Make it Bright: It’s a Great Time to Reach for Salads!
Now that it’s really springtime, it’s time to add some color to your meals. Break some rules!
“It’s a great time to reach for salads,” said Ozella Jones, Nutritionist at Swope Health Services. “I like to encourage using leftovers in salads and making a bright salad.”
She recommends using leftovers in salad, even though they might not be traditional salad fare. For example, leftover green beans, peas, corn or beets make great additions to a green salad.
Cut up with some onions and red, green or yellow peppers and toss with some oil and vinegar, and you’ve got a brand new healthy salad.
Salad making is one place where you can safely experiment and make something that’s filled with your favorites. Do you like blueberries? Go ahead, put them in the salad with anything else you like.
Using leftovers is a great way to avoid wasting food and also an easy way to add nutrition. That ½ cup of leftover peas isn’t really enough for another meal, but it will provide 4 grams of protein and only 67 calories, she said. If you toss it in with lettuce, carrots, onions and whatever else you like, suddenly you’ve got a very tasty and nutritious salad.
“If it looks good, bright and colorful, you are more likely to try it,” she said. “I want you to feel good about your food and try foods that are healthy for you.”
If salad’s just not your thing, consider smoothies as a way to enjoy fruits and vegetables. “Strawberries are a good source of Vitamin C, and blueberries are a great way to get antioxidants,” she said.
Spring vegetables, like asparagus, are plentiful now. Just one cup of asparagus provides a low 32 calories along with plenty of Vitamin C and D, she said. You can also get vitamins from herbs, like basil. Just adding fresh basil leaves to your meal adds color and flavor, as well as potassium and Vitamin C.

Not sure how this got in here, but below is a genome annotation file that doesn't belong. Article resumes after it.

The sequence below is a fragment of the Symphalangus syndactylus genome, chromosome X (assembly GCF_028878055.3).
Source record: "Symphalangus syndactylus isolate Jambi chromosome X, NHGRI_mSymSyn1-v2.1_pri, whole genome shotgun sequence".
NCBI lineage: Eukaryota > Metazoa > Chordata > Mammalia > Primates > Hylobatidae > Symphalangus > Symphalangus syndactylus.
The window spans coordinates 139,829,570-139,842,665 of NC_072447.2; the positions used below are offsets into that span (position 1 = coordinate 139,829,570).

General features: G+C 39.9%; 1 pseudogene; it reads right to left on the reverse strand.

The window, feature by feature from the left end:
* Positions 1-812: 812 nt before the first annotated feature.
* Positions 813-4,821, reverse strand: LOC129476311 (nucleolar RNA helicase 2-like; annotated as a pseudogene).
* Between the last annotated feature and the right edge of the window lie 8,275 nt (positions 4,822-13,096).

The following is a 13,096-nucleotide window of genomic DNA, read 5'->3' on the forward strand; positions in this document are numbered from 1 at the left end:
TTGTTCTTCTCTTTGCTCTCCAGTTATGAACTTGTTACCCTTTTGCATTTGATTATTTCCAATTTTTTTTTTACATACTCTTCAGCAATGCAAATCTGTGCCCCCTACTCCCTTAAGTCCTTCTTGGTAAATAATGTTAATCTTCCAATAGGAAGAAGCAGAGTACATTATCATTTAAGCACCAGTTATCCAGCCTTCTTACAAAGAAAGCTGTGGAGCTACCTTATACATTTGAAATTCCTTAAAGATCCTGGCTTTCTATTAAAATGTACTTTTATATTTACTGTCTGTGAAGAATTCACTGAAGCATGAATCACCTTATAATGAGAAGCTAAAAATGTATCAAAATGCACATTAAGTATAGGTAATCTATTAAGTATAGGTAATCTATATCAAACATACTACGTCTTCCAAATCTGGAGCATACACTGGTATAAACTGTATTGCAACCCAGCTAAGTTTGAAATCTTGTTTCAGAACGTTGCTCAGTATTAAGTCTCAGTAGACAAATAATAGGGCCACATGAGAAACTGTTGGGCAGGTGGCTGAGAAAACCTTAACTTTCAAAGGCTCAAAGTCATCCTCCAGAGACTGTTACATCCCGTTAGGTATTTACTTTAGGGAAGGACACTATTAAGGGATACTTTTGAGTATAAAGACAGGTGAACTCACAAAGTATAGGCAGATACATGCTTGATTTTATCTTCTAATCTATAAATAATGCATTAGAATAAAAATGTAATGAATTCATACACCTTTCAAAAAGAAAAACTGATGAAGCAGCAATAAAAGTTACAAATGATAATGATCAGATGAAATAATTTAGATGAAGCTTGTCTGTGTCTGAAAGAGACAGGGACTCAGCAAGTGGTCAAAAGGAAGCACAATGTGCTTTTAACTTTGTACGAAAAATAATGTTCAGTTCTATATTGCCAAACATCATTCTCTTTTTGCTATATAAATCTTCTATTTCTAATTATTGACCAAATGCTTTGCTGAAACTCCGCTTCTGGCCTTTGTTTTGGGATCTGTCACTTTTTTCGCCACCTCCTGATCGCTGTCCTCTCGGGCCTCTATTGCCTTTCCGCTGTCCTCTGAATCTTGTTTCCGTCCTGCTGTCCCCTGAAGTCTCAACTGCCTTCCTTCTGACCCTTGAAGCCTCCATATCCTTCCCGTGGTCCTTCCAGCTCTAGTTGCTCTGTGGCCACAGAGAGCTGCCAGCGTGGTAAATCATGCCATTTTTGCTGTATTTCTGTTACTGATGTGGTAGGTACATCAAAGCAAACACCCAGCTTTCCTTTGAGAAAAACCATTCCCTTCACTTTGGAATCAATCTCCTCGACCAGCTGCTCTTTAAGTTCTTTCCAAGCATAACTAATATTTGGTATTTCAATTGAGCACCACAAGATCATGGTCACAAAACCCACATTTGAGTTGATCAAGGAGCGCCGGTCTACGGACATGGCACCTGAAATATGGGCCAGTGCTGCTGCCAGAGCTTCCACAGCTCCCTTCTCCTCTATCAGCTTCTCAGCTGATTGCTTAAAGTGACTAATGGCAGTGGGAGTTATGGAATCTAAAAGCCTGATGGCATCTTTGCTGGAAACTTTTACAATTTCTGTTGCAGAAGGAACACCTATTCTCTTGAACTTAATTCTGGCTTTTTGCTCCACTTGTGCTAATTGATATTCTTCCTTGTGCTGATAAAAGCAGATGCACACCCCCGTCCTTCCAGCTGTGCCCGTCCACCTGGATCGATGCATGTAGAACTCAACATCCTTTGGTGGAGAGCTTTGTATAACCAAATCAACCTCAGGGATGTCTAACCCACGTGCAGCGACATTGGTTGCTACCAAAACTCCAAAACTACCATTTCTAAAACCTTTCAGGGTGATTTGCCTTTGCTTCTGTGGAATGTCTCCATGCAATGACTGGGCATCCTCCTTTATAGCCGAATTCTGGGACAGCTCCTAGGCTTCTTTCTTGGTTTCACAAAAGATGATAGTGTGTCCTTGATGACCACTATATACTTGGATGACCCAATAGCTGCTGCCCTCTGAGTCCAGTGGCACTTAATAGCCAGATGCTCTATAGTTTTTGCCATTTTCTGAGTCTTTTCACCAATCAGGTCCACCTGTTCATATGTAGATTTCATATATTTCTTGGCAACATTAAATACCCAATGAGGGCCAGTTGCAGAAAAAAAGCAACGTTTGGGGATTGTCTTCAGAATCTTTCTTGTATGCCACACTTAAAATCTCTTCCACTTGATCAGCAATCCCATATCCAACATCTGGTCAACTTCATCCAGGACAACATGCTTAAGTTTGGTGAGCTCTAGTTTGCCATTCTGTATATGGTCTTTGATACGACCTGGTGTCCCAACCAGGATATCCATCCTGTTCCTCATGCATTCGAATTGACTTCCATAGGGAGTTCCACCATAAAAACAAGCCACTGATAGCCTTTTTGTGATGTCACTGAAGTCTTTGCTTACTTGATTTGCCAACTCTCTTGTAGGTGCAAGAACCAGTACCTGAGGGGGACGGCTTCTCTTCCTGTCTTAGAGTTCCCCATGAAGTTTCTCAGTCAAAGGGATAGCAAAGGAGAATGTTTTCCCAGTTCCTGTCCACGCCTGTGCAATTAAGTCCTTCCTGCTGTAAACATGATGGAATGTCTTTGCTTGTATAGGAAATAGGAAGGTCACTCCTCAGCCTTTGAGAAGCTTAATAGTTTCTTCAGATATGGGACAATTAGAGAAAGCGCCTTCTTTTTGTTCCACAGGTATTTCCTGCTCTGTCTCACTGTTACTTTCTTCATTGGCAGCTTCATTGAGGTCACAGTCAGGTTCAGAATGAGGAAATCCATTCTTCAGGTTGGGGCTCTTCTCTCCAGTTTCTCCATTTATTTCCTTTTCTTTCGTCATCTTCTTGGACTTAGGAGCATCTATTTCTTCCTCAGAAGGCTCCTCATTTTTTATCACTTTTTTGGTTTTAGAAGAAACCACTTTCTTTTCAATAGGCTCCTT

For a main dish that might be a little bit lighter fare, try fish. Ozella recommends halibut and salmon, even canned tuna in water, as options offering the good kind of unsaturated fat – Omega 3.
“It’s time to break away from bland,” she recommends. “Go for color! Use what you like and make it attractive.”
Are you interested in learning more about your own nutrition? SHS Providers can refer patients for nutrition consultation. Ask your SHS provider at your next appointment.
Rainbow Fresh Chopped Salad
Prefer Following a Recipe? Here’s an easy one from Colorful Recipes:
- Mixed Greens – 2 cups.
- Chicken – Rotisserie, ½ cup, chopped.
- Chickpeas or Garbanzo beans – ½ cup, drained from can.
- Cherry Tomatoes – ½ cup, halved.
- Snacking Cucumbers – 2, sliced.
- Sweet Peppers – ¾ cup, chopped.
- Red Onion – ¼ cup, chopped.
- Avocado – ½, chopped.
- Artichoke Hearts – ½ cup, quartered.
- Fetta – ¼ cup, crumbled.
- Cilantro – to taste, chopped.
- Lemon – ½ or to taste, juiced.
- Olive Oil – to taste.
- Freshly Cracked Pepper – to taste.
- Sea Salt – to taste.
- In a serving dish, lay the mixed greens in a flat layer.
- Arrange the remaining salad ingredients on top of the greens in sections as desired.
- Top off with chopped cilantro and dressing ingredients.
- Enjoy! ?
Leave a ReplyWant to join the discussion?
Feel free to contribute!